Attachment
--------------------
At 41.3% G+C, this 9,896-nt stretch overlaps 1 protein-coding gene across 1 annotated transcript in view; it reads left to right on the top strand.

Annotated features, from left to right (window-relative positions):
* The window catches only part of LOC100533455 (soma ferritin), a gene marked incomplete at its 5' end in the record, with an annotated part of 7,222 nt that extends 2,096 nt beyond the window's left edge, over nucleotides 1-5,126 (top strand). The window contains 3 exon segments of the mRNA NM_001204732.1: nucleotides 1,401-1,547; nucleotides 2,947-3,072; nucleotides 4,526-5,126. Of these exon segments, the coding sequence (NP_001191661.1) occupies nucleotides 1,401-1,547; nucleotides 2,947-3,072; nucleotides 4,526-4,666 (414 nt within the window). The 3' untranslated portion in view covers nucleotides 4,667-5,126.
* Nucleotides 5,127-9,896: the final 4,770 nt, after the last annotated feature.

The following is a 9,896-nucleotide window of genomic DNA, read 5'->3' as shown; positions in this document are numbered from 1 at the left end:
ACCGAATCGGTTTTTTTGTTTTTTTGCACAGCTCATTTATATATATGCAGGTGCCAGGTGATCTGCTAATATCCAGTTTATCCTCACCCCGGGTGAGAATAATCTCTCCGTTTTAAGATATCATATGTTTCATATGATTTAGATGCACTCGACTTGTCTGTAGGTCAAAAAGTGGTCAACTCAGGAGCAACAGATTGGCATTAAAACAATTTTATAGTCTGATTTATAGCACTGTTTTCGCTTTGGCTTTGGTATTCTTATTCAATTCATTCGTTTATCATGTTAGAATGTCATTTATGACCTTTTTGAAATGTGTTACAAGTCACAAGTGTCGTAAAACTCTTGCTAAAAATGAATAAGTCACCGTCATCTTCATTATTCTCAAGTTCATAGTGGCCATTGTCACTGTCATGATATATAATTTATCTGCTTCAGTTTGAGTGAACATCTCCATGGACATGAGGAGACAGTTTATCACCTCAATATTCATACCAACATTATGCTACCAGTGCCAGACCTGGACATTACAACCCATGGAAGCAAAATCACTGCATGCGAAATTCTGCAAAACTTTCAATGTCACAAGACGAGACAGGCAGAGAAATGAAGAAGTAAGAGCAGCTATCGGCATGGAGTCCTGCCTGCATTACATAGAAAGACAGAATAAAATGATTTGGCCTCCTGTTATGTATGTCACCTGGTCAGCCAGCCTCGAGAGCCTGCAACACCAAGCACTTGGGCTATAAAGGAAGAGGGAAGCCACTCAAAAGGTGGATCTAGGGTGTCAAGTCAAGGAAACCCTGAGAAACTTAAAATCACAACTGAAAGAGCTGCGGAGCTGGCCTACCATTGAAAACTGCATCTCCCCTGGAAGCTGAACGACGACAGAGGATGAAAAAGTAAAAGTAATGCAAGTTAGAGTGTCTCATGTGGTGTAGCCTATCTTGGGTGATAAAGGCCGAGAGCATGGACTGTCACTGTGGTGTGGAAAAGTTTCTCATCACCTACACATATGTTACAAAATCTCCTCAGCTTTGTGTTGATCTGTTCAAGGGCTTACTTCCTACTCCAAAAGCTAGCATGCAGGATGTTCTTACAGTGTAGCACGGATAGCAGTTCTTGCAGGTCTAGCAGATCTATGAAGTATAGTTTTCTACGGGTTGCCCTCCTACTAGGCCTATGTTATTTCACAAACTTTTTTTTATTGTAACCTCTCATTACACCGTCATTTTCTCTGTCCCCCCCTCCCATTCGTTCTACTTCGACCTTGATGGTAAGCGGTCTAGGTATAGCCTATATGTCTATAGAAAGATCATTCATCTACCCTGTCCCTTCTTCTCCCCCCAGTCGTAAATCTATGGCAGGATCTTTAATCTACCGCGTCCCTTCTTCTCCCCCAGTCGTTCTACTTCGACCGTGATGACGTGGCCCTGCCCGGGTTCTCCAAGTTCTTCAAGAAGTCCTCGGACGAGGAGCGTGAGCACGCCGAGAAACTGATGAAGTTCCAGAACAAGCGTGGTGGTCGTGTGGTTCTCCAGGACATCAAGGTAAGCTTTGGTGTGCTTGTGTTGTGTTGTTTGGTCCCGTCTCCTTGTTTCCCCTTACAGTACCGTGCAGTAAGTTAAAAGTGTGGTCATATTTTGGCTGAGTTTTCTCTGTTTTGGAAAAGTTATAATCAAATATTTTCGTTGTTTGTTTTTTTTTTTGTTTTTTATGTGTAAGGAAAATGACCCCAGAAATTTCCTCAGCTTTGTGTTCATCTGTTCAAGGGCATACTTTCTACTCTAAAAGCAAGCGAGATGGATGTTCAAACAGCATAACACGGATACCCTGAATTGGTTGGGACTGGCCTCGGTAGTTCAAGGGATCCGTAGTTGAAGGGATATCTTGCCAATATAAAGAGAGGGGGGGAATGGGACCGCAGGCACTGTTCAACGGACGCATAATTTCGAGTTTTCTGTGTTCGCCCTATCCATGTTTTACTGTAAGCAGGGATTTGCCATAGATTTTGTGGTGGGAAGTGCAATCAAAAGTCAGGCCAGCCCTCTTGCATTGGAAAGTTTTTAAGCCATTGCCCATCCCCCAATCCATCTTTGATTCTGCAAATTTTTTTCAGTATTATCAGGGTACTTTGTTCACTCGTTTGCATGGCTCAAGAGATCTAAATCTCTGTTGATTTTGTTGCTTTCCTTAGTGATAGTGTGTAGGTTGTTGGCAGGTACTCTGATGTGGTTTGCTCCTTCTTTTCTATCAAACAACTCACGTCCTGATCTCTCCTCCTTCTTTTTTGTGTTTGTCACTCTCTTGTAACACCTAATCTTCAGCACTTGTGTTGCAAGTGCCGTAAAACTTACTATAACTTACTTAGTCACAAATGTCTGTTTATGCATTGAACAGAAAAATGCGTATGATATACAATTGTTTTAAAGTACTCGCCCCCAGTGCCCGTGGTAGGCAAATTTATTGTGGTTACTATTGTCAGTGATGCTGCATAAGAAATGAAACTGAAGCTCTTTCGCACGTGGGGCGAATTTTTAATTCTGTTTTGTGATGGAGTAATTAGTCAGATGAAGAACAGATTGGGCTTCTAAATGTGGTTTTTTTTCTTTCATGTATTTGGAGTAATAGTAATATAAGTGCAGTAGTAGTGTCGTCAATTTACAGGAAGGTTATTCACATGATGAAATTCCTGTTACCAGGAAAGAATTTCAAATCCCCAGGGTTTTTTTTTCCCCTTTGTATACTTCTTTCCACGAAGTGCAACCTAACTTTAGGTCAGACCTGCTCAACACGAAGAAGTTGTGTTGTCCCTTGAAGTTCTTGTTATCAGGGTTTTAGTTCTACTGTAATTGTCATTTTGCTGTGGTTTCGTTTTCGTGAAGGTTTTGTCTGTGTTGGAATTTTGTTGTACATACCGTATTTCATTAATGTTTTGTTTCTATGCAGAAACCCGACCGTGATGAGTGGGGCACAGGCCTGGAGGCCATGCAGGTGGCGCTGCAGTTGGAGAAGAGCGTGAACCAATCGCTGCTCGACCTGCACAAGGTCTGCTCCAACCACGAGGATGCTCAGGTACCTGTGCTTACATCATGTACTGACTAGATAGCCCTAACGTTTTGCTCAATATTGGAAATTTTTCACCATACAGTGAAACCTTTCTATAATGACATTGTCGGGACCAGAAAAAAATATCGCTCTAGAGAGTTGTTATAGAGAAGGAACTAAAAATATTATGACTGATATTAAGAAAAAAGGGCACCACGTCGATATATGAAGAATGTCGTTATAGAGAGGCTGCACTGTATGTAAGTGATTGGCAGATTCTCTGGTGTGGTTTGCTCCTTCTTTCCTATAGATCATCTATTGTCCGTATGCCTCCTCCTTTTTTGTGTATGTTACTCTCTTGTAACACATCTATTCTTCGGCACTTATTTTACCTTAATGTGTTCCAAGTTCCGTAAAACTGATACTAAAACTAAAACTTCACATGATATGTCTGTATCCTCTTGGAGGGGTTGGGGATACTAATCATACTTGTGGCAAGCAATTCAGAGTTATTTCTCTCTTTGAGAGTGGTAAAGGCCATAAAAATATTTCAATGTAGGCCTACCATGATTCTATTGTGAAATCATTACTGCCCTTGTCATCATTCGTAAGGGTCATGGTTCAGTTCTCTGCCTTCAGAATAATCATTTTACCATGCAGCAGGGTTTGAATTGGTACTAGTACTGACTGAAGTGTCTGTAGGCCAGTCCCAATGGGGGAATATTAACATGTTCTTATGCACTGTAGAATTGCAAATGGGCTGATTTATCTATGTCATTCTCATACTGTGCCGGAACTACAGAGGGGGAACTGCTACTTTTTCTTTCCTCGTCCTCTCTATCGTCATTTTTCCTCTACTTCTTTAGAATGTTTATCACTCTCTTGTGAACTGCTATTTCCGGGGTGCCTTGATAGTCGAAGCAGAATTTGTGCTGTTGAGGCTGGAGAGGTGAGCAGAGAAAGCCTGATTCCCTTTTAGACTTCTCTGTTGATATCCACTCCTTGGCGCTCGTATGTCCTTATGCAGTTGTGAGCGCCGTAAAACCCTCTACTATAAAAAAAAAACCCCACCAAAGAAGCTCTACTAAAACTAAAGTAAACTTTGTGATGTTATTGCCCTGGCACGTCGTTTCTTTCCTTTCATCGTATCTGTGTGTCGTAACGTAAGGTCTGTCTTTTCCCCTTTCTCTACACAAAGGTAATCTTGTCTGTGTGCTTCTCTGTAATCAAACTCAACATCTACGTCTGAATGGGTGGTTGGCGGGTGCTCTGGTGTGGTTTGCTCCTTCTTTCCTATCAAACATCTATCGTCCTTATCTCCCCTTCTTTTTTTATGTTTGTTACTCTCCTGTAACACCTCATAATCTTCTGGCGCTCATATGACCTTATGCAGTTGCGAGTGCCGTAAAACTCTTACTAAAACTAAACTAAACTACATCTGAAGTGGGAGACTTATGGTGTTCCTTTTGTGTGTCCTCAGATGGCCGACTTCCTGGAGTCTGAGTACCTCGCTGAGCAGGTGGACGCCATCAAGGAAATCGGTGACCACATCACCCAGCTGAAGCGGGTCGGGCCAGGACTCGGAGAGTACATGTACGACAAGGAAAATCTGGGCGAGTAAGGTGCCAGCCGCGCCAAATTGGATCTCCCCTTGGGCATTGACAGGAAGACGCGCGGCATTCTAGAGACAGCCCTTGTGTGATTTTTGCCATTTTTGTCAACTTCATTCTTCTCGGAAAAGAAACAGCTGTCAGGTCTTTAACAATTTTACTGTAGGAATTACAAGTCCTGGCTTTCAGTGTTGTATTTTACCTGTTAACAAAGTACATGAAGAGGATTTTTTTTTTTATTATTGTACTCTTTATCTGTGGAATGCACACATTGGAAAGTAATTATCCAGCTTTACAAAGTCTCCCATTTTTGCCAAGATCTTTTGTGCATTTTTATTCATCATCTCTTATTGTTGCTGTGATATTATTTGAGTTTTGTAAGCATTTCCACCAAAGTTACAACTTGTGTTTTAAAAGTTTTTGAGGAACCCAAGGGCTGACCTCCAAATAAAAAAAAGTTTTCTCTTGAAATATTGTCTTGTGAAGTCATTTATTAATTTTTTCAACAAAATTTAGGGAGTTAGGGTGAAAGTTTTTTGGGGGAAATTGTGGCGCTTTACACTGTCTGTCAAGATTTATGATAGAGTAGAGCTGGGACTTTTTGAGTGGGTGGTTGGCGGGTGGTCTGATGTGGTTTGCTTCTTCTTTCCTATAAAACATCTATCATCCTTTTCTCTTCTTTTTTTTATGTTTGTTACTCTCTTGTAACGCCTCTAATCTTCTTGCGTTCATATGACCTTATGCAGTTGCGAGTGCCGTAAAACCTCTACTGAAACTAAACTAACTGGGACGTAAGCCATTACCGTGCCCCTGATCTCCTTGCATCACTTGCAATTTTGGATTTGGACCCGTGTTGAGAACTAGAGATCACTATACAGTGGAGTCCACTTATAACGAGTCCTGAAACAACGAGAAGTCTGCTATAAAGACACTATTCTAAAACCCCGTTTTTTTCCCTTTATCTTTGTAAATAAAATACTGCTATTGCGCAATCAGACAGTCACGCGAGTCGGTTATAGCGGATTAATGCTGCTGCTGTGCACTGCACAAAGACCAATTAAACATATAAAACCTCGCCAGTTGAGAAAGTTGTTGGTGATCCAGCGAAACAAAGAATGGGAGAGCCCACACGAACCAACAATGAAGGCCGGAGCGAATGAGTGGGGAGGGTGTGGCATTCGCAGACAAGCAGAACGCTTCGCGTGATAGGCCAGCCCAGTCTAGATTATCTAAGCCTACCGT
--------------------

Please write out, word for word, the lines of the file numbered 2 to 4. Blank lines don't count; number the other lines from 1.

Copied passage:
Annotated features, from left to right (window-relative positions):
* The window catches only part of LOC100533455 (soma ferritin), a gene marked incomplete at its 5' end in the record, with an annotated part of 7,222 nt that extends 2,096 nt beyond the window's left edge, over nucleotides 1-5,126 (top strand). The window contains 3 exon segments of the mRNA NM_001204732.1: nucleotides 1,401-1,547; nucleotides 2,947-3,072; nucleotides 4,526-5,126. Of these exon segments, the coding sequence (NP_001191661.1) occupies nucleotides 1,401-1,547; nucleotides 2,947-3,072; nucleotides 4,526-4,666 (414 nt within the window). The 3' untranslated portion in view covers nucleotides 4,667-5,126.
* Nucleotides 5,127-9,896: the final 4,770 nt, after the last annotated feature.